Friday, April 21, 2006

Kericho And Eldoret Eye Top Spot In Nakuru

Rain permitting, Eldoret take on Kericho this Sunday in a match that will see the winner go top of the Akshar League standings in Nakuru; at least until Akshar A play bottom placed Naivasha next week. It should be an interesting struggle, as so far it has been Kericho's batting that won them their first match, while Eldoret needed some tight lines from their bowlers to defend a low total. Kericho will no doubt be looking for another decent knock from their top and middle order batsmen, and are my picks to walk away with a victory. In their last match Rashmi, Toxy and Dilpesh all looked capable with the bat, while Jignesh will be expected to do the damage when he opens the bowling. Eldoret will really need their batsmen to step up a notch this match, and will again be looking for all-rounder Tajesh to make them competitive. If he can get somewhere close to his six-wicket haul of the last match, they may yet be in with a shout. Fingers crossed that the rain holds off just long enough for them to get the cricket in!

NPCA season to kick off with 6-a-side Competition

Nairobi's 2006 season is set to begin on Saturday 29th of April with a 6-a-side competition that will run through to the Public Holiday on Monday 1st of May. Hosted by Shree Cuthci Lewa Youth League, the tournament is expected to be attended by most Nairobi clubs. Invites are already out to the NPCA sanctioned event, and it looks like being a very enjoyable festival of cricket in the capital. The Nairobi board are also working with the Rift Valley association to promote a similar event to be held in Nakuru towards the end of May. It is the intention of the NPCA to use the Nairobi event to launch the calendar for the new season, and will also likely see the opening of the 2006 Transfer Market.
Meanwhile the heavy rains in Nairobi have put a hold on most of the cricket in the capital. The NPCA 45-over tournament is still at the semi-final stage, and they are waiting for the weather to clear up before play can be resumed. Rain permitting, it is hoped that this can happen before the end of April, but this is looking increasingly unlikely. Still, it is well needed rain for the country, so no-one is complaining just yet.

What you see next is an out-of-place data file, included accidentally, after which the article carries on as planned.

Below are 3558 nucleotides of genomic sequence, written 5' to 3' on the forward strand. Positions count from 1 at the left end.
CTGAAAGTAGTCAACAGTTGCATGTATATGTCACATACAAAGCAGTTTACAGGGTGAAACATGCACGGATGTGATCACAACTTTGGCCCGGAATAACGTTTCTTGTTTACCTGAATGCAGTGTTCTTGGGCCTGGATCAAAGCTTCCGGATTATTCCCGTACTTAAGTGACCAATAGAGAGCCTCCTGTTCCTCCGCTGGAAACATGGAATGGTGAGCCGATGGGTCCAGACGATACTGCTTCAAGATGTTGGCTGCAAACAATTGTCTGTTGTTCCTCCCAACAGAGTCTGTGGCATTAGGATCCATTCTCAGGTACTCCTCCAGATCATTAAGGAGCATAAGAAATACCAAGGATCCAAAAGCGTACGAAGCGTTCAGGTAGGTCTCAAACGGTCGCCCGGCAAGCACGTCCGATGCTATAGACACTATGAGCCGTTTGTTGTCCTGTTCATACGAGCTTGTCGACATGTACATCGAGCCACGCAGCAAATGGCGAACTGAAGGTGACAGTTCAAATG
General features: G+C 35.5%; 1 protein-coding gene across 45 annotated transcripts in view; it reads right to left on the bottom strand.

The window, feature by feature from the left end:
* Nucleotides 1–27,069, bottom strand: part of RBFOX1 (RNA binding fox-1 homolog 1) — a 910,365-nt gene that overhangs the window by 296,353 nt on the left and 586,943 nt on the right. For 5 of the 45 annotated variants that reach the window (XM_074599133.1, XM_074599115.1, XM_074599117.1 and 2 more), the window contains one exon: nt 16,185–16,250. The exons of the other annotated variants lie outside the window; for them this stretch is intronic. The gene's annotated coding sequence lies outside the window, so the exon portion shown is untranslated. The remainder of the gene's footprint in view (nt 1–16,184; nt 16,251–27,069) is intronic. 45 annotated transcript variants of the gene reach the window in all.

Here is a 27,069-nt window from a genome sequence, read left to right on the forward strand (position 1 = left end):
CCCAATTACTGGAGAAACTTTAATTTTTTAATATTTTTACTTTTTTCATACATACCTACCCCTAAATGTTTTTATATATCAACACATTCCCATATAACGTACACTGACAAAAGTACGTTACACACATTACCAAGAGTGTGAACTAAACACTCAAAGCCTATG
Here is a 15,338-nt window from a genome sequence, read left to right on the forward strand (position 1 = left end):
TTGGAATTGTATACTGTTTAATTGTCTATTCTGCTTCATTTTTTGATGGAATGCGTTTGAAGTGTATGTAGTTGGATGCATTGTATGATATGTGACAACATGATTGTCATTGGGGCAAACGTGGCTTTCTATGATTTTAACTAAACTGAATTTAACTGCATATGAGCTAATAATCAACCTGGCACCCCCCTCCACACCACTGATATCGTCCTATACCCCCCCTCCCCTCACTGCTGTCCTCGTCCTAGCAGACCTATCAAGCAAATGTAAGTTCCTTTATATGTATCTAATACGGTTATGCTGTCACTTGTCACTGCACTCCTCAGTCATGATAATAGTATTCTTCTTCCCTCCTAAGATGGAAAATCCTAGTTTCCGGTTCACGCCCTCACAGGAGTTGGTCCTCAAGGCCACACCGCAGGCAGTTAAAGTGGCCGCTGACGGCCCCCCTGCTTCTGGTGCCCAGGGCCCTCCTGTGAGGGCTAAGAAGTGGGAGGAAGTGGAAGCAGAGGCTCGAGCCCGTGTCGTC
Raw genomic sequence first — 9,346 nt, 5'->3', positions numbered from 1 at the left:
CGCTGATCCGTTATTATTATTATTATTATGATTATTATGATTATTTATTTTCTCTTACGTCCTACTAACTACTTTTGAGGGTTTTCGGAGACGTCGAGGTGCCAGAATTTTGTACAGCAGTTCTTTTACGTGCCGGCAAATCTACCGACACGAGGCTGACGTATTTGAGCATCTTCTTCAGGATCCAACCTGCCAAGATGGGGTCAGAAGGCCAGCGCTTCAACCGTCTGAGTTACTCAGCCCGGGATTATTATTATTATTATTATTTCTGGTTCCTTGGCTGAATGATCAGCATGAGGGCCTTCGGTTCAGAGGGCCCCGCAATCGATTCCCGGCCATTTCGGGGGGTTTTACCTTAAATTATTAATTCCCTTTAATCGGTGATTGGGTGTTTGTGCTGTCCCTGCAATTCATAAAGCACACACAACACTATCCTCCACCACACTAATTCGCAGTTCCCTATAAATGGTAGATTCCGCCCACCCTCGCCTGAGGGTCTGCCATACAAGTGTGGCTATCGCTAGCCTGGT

Thursday, April 20, 2006

Emphasis On Coaching In Nairobi

With Nairobi looking forward to Terry Jenner's visit in May, local players and coaches have also been put through their paces during a 4-day Level 2 coaching course. Organised through Cricket Kenya and ICC Africa, the course was conducted by Harry Shappiro who was assisted by National Team coach Roger Harper. 15 players and coaches from around Kenya attended the course, and are looking forward to putting their new skills into practice. A set coaching pathway is due to be discussed during the ACA meeting coming up in South Africa.
Coaches who attended the course were:
  • Alfred Njuguna (Asst. National Coach)
  • Charles Obuya (Development Coach U 17) he did not attend the last two days
  • David Asiji (Development Coach U 15)
  • Rajab Ali (Ex- National Team Player and Development Coach Rift Valley)
  • Isak Khanna (Development Coach - Coast)
  • Dun Okinyo (Development Coach Ladies Cricket)

Good to see the three main regions represented, as well as the different national team coaches and the ladies. Lets hope they put this knowlege to quick use.

Players who attended the course were:

  • Steve Tikolo (National Team Captain)
  • Thomas Odoyo (National Team V/Captain)
  • Martin Suji (National team Opening Bowler)
  • Peter Ongondo (National Team Player)
  • Jimmy Kamande (National Team Player)
  • Kennedy Obuya (National Team Player) he did not attend the last day with no reason given.
  • Collins Obuya (National Team Player) he did not attend the last day with no reason given.
  • Morris ouma (National Team Player)
  • Joseph Angara (National Team Player)